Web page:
To commemorate the 20th anniversary of a unique record - Seefeel's "Quique", Modern Classics Records imprint, in association with Medical Records, has reissued the album on vinyl this week. The London quartet's debut album-pronounced 'keek-is a dreamy confluence of dub, abstract electronic music and minimalist composition techniques, and remains a touchstone record in the ambient and shoegaze movements.
Quique first oscillated into the world in July 1993 via UK label Too Pure, joining the dots between Cocteau Twins, My Bloody Valentine and Aphex Twin. Its most striking quality was its sheer sense of invention - and the fact it was instrumental except for wordless vocals from singer/guitarist Sarah Peacock, lying low in the mix and treated as another instrument.
At the time of it's release, the album was a stark departure from the guitar-based alternative music that dominated that period. It was the gateway drug to Autechre, Squarepusher and others how embraced electronic music without feeling like they had to make music for a rave. The album was highly influential and shook musicians much in the way the My Bloody Valentine's "Loveless" did, sounding as if it had been made in a different universe. The songs on the album are all instrumental, save for the inclusion of band-member Sarah Peacock's wordless vocals on tracks such as "Industrious" and "Charlotte's Mouth."
Founding member and guitarist Mark Clifford recently discussed how the sound of the record was emblematic of the time.
"Quique was very much a product of its time in terms of who we were as people, the social world we inhabited and the technology available to us. I think the album was very much restricted by the relatively primitive technology we were using by today's standards, but that very restriction is I think partly what gives it its flavour."
Critics struggled to define the album, while heaping accolades upon it. "Shoegaze was one of a number of terms applied to us when Quique was first issued. Shoegaze, Dub, IDM, Electronica, Drone...the list went on," said Clifford. "It was quite amusing to us at first because we felt like journalists were scrambling to find a box to put us in. It seemed like a strange game. But after a while I think it became a minor irritation because we weren't trying to fit into any one of their scenes and it felt a little like we were almost having convention thrust upon us when that was the very thing we were reacting against."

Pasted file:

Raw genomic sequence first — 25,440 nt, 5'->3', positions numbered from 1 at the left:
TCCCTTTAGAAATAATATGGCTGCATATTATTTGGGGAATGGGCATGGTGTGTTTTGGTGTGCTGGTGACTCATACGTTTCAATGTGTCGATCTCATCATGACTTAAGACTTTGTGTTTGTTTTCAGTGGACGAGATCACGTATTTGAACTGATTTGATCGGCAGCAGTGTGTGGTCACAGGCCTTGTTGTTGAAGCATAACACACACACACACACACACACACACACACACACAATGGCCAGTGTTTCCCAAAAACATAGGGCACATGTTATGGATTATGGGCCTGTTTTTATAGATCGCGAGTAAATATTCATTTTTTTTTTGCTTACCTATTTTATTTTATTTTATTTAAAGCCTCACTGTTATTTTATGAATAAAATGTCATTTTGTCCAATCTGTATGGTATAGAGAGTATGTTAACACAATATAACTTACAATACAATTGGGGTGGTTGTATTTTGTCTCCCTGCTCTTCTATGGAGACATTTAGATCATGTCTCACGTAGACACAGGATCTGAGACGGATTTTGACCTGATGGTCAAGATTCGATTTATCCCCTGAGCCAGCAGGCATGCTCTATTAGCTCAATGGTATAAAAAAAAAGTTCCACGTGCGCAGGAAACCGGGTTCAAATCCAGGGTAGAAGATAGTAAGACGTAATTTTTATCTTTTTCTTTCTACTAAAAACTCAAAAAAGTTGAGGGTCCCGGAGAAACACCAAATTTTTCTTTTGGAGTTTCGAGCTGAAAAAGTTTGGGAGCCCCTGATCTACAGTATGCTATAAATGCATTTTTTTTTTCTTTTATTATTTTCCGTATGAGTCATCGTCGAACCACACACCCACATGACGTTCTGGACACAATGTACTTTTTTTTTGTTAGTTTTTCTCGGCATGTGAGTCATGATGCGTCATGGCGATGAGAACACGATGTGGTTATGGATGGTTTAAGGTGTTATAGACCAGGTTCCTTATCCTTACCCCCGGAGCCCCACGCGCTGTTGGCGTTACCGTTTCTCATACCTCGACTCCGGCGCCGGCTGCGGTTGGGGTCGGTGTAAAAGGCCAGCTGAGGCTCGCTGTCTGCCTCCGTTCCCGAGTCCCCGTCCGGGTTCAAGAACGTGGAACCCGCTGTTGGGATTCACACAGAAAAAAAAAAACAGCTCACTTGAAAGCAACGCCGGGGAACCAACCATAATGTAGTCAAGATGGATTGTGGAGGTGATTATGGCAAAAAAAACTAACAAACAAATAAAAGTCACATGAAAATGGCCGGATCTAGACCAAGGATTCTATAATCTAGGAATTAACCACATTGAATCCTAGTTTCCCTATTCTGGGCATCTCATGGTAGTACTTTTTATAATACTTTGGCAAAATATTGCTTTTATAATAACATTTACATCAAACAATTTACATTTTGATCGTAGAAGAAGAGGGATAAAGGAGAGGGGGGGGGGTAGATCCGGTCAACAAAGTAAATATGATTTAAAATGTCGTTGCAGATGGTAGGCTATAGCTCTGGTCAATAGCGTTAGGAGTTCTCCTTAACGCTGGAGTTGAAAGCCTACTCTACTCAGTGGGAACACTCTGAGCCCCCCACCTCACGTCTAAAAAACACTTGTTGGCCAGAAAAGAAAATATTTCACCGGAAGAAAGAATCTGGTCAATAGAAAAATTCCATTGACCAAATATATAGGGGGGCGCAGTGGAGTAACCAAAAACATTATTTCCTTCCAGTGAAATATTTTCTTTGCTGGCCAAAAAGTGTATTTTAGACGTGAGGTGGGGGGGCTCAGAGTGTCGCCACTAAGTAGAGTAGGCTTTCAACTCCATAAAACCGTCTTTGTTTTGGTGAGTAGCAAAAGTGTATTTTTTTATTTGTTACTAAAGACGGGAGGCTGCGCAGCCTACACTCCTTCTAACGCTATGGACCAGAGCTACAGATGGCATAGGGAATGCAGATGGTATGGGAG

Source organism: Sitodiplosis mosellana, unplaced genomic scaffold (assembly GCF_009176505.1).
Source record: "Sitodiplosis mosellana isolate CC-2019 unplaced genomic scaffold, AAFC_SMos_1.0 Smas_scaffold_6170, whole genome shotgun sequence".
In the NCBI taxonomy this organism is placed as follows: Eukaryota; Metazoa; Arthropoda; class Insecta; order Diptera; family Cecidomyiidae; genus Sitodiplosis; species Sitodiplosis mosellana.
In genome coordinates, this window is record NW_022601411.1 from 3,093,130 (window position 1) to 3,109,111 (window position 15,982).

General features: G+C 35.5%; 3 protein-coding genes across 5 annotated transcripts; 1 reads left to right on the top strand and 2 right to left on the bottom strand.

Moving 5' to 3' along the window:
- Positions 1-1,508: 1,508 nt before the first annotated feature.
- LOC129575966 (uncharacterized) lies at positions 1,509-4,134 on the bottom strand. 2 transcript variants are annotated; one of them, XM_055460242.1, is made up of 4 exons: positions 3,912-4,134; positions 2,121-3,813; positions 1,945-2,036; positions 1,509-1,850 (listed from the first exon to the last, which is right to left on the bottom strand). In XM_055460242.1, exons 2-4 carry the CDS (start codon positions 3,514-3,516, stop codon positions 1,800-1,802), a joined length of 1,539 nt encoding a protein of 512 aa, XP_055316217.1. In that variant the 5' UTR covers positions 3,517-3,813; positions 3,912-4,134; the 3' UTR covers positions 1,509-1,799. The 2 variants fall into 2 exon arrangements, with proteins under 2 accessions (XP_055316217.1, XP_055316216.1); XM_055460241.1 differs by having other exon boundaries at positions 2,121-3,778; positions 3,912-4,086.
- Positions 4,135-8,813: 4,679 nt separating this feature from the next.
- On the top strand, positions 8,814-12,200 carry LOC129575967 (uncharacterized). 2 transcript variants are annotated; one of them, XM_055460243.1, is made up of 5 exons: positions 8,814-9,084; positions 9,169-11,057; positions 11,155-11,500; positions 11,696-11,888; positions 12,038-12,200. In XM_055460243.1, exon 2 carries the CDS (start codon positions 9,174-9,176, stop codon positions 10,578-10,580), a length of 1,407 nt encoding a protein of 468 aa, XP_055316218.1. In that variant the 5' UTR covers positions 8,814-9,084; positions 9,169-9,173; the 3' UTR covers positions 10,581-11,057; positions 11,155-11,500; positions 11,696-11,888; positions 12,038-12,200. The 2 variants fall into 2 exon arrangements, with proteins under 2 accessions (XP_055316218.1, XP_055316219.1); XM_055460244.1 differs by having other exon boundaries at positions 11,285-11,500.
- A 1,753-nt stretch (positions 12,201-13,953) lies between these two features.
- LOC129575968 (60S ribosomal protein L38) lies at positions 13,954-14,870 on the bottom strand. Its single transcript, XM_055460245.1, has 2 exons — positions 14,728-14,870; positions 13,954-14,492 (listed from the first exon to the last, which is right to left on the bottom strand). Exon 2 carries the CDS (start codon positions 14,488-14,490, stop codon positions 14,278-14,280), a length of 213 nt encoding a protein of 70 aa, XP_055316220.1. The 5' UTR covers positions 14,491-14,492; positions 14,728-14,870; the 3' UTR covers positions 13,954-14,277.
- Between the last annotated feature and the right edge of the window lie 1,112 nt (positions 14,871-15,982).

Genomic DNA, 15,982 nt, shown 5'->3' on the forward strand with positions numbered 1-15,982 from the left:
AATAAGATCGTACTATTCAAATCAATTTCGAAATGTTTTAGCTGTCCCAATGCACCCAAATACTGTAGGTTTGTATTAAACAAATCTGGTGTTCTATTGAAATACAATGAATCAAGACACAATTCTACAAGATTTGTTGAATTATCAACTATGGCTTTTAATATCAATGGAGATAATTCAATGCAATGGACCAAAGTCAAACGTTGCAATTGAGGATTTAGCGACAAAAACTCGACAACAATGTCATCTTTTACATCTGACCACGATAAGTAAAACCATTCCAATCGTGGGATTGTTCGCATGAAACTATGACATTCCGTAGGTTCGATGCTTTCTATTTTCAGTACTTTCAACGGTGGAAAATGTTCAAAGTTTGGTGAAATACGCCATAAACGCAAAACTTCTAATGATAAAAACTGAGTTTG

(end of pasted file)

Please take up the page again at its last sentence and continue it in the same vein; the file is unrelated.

The decision to release the record via British label Too Pure-who also discovered Stereolab and PJ Harvey-was a risky venture that was justified because of the label's support for the band. "They were a very creative and forward-looking label but at the same time resources were tight for them and we absolutely knew that when we agreed to record for them," said Mark. "That kind of label respect for the artist was, I think rare then and is most likely rare now. We were fortunate then, just as we are with Warp today, a label that shows the same kind of belief in and respect for its artists."
Composed mainly of soft, shimmering layers of very short (one- or two-beat) samples and delay loops, many of the tracks call to mind the feel of minimalist composers such as Philip Glass or Terry Riley (the latter's masterstroke, In C, specifically) only propelled by dub-informed, ambient drum machine rhythms reminiscent of early Aphex Twin. As ground-breaking as My Bloody Valentine's "Loveless", it influenced a generation of electronic and alternative artists.
As a Pitchfork review accurately assessed, "You'll hear the beginnings of a still-thriving genre that remains slippery and unnamed, purely electronic music with a strange, tangy rock aftertaste."
Releasing the album on vinyl- including a limited number on blue vinyl- embraces the continuing resurgence of that format and was embraced by the band. "I'm happy that vinyl has not died the death that many believed it perhaps might. I'm happy that the vinyl that is being produced today is mostly of a very high quality because when looking back to the 'glory days' of vinyl from my point of view, that wasn't always the case," added Clifford.
After leaving Too Pure to join Warp in early 1994, the band would delve into darker waters with sparse albums like Succour and CH-VOX, but on Quique, Seefeel is at their most ornate. They squint by staring into the geometric refractions of light and record the results.
To read the entire interview with Seefeel, visit The Dumbing of America.